Anyway, all of this pattern searching lead me to purchase the patterns which were in Lucy's size, but more like her style. In addition to 2574, I also purchased Simplicity 5540, 2675, and 2825 (as well as Burda 9614 for my son, but don't tell him there are girls on the cover - the same pattern for bigger kids is illustrated with boys). I also really wanted to find a legging pattern, but Fabricana was out of the particular pattern I liked.

So, back to the jumper. I made a quick muslin and determined that the size 4 would fit both Lucy and Clara around, but Lucy needed the skirt to be a size 6 in length. So, with that knowledge, I went straight to the fashion fabric. Somehow when I washed and dried the wool fabric (I am not going to make a dress for a child that needs to be drycleaned) the grain got distorted, so I had to spend a little time working with the iron and a fair amount of steam to true up the grain. I then placed my pieces. I managed to match the plaids pretty well except for one side seam (the front is a bit off-grain on that side somehow).


I did think to cut the skirt so that the center of the front and the back was in the same place as the center front/back of the bodice. As luck would have it, this plaid is even, so I cut the yoke on the bias. I cut pockets on the bias, too, but then I realized that they wouldn't fit on the dress with the band at the drop waist. That band was necessary to visually break up the plaid, so I used a bit of black no-wale corduroy. Similarly, I put a bit of black piping between the bias-cut yoke and the rest of the bodice.

This pattern does not come with instructions for lining. Why, I don't know. Many of the illustrations have a definite winter feel. The yoke is lined (instead of many little facings), so without thinking too clearly, I used a thick hot pink satin that I pulled from a remnant bin some years ago. I forgot that this fabric frays when you look at it the wrong way.

 
(The photo is a bit blurry, but you can see where the pink satin is fraying a bit between my hand stitches.)

I should have run a thin line of fray check along all of the cut edges as soon as I cut out the pieces. This came back to haunt me later. Anyway, because I used hot pink for under the yoke, and because I didn't remember to make the hot pink piece a tad smaller than the plaid, you can see just a bit of pink at the armhole in the finished garment. To make this error look intentional, I added a small bias strip of the satin to the edge of the band at the dropped waist.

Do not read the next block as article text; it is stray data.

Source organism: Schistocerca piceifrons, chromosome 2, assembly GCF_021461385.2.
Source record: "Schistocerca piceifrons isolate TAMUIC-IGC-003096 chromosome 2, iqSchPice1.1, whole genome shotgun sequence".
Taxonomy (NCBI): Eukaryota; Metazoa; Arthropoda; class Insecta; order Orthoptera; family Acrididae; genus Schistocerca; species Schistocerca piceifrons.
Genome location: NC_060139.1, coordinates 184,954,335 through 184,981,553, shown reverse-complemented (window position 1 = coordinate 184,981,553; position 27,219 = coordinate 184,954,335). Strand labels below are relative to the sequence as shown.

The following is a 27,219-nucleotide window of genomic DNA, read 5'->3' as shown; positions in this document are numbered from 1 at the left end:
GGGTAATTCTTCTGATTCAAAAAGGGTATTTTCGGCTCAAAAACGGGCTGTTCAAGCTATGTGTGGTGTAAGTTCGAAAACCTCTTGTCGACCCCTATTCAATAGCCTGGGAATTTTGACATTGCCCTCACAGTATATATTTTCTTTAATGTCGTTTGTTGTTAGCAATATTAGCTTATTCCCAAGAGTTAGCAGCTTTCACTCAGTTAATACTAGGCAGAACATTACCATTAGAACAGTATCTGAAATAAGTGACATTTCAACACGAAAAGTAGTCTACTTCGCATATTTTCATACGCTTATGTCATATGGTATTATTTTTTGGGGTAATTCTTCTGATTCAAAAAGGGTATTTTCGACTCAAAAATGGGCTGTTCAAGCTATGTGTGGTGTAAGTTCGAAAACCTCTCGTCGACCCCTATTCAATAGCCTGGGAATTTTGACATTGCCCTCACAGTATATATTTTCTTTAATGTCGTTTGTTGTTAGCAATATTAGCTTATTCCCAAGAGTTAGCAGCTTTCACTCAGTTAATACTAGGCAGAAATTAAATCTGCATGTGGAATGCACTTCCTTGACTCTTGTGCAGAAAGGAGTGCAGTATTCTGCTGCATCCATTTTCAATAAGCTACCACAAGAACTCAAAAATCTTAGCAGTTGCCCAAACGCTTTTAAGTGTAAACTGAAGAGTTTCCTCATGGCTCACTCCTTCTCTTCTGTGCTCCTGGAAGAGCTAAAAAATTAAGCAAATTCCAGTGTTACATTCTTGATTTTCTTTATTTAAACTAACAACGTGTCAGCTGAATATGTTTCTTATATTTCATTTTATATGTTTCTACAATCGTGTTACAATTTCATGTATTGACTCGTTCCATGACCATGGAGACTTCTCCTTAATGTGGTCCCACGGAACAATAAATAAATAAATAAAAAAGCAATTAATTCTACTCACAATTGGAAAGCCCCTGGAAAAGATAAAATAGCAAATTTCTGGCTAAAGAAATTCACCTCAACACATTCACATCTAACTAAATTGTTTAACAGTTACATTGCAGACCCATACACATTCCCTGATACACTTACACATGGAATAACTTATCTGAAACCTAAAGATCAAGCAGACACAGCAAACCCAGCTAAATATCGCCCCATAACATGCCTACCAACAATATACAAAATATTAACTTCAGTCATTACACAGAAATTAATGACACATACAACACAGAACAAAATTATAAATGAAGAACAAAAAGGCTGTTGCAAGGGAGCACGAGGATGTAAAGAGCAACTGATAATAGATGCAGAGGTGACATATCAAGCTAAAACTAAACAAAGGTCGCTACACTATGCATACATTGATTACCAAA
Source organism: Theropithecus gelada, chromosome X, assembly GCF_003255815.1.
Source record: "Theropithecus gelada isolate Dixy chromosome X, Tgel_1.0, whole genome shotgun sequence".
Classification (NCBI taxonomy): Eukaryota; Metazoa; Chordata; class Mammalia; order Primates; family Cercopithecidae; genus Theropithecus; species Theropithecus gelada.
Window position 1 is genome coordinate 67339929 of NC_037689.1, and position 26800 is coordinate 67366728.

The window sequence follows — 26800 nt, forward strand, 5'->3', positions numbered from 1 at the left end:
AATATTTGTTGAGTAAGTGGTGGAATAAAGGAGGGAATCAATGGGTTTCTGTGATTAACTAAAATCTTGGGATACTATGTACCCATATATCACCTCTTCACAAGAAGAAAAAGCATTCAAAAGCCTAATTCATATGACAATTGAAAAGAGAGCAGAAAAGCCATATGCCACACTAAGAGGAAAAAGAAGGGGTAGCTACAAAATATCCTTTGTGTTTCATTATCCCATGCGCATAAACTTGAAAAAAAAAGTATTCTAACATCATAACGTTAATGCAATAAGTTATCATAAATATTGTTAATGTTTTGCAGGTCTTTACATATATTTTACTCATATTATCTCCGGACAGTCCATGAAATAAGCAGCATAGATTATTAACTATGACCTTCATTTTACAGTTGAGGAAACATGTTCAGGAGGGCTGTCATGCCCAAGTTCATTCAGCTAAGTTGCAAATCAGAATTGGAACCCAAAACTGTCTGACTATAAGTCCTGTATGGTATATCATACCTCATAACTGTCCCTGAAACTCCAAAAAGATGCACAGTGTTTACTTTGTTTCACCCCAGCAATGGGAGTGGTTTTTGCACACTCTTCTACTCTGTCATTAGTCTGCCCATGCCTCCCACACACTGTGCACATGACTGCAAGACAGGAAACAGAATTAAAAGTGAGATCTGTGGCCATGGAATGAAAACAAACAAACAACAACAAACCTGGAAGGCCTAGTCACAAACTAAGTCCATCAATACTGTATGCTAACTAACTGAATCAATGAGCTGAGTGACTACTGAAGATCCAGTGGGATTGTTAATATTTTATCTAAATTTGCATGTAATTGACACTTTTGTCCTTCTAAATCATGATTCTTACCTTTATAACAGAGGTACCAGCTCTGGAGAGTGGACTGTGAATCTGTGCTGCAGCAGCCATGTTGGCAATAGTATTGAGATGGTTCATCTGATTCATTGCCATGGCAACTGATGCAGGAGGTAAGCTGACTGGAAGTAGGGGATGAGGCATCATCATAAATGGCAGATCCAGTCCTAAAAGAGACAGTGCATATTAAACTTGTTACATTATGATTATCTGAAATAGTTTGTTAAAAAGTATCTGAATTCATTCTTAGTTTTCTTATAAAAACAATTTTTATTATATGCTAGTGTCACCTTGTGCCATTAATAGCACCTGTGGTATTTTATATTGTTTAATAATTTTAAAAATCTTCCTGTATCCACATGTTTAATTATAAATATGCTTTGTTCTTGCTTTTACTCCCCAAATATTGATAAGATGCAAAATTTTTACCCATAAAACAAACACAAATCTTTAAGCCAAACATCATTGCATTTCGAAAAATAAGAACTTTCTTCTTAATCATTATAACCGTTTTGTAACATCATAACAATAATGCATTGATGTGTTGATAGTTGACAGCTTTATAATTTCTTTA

To the lining. Oh, did I mess this up right and left! I used some black Bemberg rayon that I had in the stash from a 50% off sale back in the summer. I chose to underline the skirt portion and to attach the bodice lining in a more traditional way. Except that I didn't really think through those steps very well before plowing ahead with dress construction. Much of the lining is hand-stitched to the dress. It seems to be holding up, though, so I guess it's all right in the end (and now I know so I can do it by machine when I make Clara's dress).


I moved the pleats so that it would fit the plaid nicely and I decided to help myself out a bit and edgestitched both the inner and the outer pleated edges. I am really glad I did this, because every time the dress comes out of the wash (cold water - hang to dry), the pleats need to be ironed again. The edgestitching makes quicker work of the ironing.


The zipper instructions call for a lapped zipper - which is currently my favorite method of zipper installation - particularly when there are any horizontal seams to pull the zipper through. In this instance I sewed part of the zipper in by machine, but used hand stitching to sew the visible side. Looks pretty nice!

* I do realize that this dress is essentially a shapeless shift with a skirt attached to the bottom. Next time I'll take the sides in a bit.

Fleece Top for Me!

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So, the last time I posted about Jalie 2682 I said I wanted to give the pattern away. I think I still do.

It's a fine pattern, but I think the collar/shoulder area doesn't sit right on my body and due to the funky nature of the pattern pieces, I'm not sure how I would adjust this.

But! The fleece top is warm and cozy without being bulky. The collar does come up onto the back of my neck to help keep me warm, and the front makes a nice narrow V to keep me from looking like a sausage. The other bonus is that the front bodice/collar piece is folded over on itself, so it is extra warm. I wonder if I would like a more traditional shawl-collared top for a fleece top. Hmmm.

Anyway, I am fairly certain that I only bought the amount of fleece suggested by the pattern, but I ended up with enough leftover to make a nightgown for Clara. So I did.

And now I have a fleece top to replace the old old old one I had in a similar colour! Hooray!